The Symptoms of My Chronic Illness I Don't Let My Coworkers See
I am lucky enough to be able to work part-time while managing my chronic illness. To do so means I must keep a lot hidden from view, behind a more presentable mask. I do my best to smile through the bad days and to not let my symptoms show.
If you catch me at the right moment I might give you an honest response when you see me at work and ask “How are you?” And I see confusion cloud your face when my answer doesn’t match up with what you were expecting. Sometimes I have to hold my tongue as you correct my response or offer your own assessment of how I am doing.
I can see how easy it is to imagine that the me you see here at work extends beyond 5 p.m. into my evenings and days off. That this put-together, functioning person continues into an active social life. To think that this elaborate façade is all there is to me.
But what I need you to understand is that you only see the very best of me. There is much more I will never let you see.
You don’t see the isolation, the days spent propped up on my bed desperately trying to refresh my weary body. When no amount of inactivity can make my body remember how to store energy. You won’t know just how boring and frustrating rest can be, when it is forced upon you. When your companions are headaches, muscle pain and the characters on the television. On those days you try not to open Facebook because seeing all those happy smiling faces leaves you feeling horribly alone. It is as though you are moving in slow motion, while the rest of the world is speeding past.
I don’t let you see the fear. How terrifying it is to have a body that is seemingly out of control. To not have any idea what the future holds and watch you life deviate from what you had planned. I get worried when each new thing I try to help, doesn’t make my symptoms better. Or panic when my memory fails and important things like my postcode slip out of my mind. You don’t see how afraid I am that there will come a day when I can no longer force my body to go into work. That this job may be another thing that my illness will take from me.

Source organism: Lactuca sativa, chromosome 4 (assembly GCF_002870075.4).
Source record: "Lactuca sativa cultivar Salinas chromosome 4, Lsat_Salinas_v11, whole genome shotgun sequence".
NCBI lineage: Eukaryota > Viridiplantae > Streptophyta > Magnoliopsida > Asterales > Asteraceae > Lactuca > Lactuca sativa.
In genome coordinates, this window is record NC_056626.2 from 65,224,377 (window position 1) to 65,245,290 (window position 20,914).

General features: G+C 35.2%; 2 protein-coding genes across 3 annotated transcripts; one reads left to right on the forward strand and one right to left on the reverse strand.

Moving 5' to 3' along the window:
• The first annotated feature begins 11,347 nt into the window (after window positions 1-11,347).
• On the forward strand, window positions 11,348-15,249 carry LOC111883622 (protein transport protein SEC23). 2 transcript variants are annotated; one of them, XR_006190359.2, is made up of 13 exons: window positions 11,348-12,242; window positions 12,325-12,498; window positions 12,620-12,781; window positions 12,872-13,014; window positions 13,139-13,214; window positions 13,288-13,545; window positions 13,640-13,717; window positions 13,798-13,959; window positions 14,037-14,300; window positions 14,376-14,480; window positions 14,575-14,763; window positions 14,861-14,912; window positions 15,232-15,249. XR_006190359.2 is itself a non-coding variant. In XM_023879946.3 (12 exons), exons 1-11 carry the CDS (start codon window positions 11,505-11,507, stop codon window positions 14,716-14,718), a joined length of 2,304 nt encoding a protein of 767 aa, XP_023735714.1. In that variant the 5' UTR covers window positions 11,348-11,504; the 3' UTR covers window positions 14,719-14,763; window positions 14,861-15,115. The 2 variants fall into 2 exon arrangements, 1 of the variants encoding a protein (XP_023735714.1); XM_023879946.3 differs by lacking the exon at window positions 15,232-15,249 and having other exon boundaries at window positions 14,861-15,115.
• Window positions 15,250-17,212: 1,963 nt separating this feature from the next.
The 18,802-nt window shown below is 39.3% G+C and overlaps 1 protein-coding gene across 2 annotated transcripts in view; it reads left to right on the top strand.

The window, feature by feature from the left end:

I don’t let you see the times when tears fill my eyes at my desk because my brain is so tired and so full of fog that the noise in the office feels like a special kind of torture. Or the days where I don’t leave this floor because stairs would just be a step too far. Or when I have had to stand up longer than my muscles could cope with and I sink into my chair, my body shaking from the effort of it, all the time knowing I’m going home to a flat that I will be too tired to clean and to food I don’t have the energy to cook.
And when you see me at a social event, you don’t see the careful planning that has gone into minimizing the damage. How I’ve tried to ration my energy all day to save it for this. You won’t see the inevitable crash afterwards, because no amount of preparation ever prevents the fallout. You can’t know that I will be paying for this outing for days or even weeks to come. That sometimes the worry about how high the cost will be, can stop me from enjoying whatever it is I’m doing in the first place.
And I don’t expect you to know all this. I know there are many parts of your life that I also don’t see. I don’t know what your smile is covering.
But I would ask that you stop for a moment when I tell you how I’m doing. Before you dismiss my words and give your own opinion on my situation. Stop and remember that there are parts of my life that you don’t see. And I will try and remember the same for you.
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Thinkstock photo by KittisakJirasittichai